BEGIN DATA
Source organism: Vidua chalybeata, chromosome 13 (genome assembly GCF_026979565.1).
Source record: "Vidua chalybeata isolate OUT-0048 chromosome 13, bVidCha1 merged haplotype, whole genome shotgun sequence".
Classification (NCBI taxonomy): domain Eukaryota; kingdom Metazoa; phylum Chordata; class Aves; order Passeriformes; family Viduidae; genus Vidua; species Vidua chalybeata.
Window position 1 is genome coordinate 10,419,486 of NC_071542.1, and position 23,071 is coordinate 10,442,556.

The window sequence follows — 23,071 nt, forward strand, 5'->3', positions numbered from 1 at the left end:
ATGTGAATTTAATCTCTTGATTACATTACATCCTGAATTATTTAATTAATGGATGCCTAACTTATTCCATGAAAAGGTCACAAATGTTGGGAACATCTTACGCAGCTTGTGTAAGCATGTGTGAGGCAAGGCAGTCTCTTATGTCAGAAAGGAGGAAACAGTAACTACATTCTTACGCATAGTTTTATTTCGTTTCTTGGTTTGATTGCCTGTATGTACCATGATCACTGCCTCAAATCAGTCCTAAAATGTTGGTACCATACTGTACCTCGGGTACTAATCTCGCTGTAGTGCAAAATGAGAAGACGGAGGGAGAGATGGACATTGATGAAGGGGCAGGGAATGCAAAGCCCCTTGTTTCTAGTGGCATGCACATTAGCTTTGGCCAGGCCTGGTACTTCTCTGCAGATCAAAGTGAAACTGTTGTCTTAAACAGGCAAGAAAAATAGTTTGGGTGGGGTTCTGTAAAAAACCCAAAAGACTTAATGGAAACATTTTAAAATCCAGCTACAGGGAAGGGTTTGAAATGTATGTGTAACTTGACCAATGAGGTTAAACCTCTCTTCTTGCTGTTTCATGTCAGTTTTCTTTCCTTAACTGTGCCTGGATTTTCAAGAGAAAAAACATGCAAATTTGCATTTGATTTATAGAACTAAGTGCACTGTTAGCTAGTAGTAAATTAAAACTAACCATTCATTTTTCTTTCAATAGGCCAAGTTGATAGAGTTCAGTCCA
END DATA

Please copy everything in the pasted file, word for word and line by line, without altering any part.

Source organism: Vidua chalybeata, chromosome 13 (genome assembly GCF_026979565.1).
Source record: "Vidua chalybeata isolate OUT-0048 chromosome 13, bVidCha1 merged haplotype, whole genome shotgun sequence".
Classification (NCBI taxonomy): domain Eukaryota; kingdom Metazoa; phylum Chordata; class Aves; order Passeriformes; family Viduidae; genus Vidua; species Vidua chalybeata.
Window position 1 is genome coordinate 10,419,486 of NC_071542.1, and position 23,071 is coordinate 10,442,556.

The window sequence follows — 23,071 nt, forward strand, 5'->3', positions numbered from 1 at the left end:
ATGTGAATTTAATCTCTTGATTACATTACATCCTGAATTATTTAATTAATGGATGCCTAACTTATTCCATGAAAAGGTCACAAATGTTGGGAACATCTTACGCAGCTTGTGTAAGCATGTGTGAGGCAAGGCAGTCTCTTATGTCAGAAAGGAGGAAACAGTAACTACATTCTTACGCATAGTTTTATTTCGTTTCTTGGTTTGATTGCCTGTATGTACCATGATCACTGCCTCAAATCAGTCCTAAAATGTTGGTACCATACTGTACCTCGGGTACTAATCTCGCTGTAGTGCAAAATGAGAAGACGGAGGGAGAGATGGACATTGATGAAGGGGCAGGGAATGCAAAGCCCCTTGTTTCTAGTGGCATGCACATTAGCTTTGGCCAGGCCTGGTACTTCTCTGCAGATCAAAGTGAAACTGTTGTCTTAAACAGGCAAGAAAAATAGTTTGGGTGGGGTTCTGTAAAAAACCCAAAAGACTTAATGGAAACATTTTAAAATCCAGCTACAGGGAAGGGTTTGAAATGTATGTGTAACTTGACCAATGAGGTTAAACCTCTCTTCTTGCTGTTTCATGTCAGTTTTCTTTCCTTAACTGTGCCTGGATTTTCAAGAGAAAAAACATGCAAATTTGCATTTGATTTATAGAACTAAGTGCACTGTTAGCTAGTAGTAAATTAAAACTAACCATTCATTTTTCTTTCAATAGGCCAAGTTGATAGAGTTCAGTCCA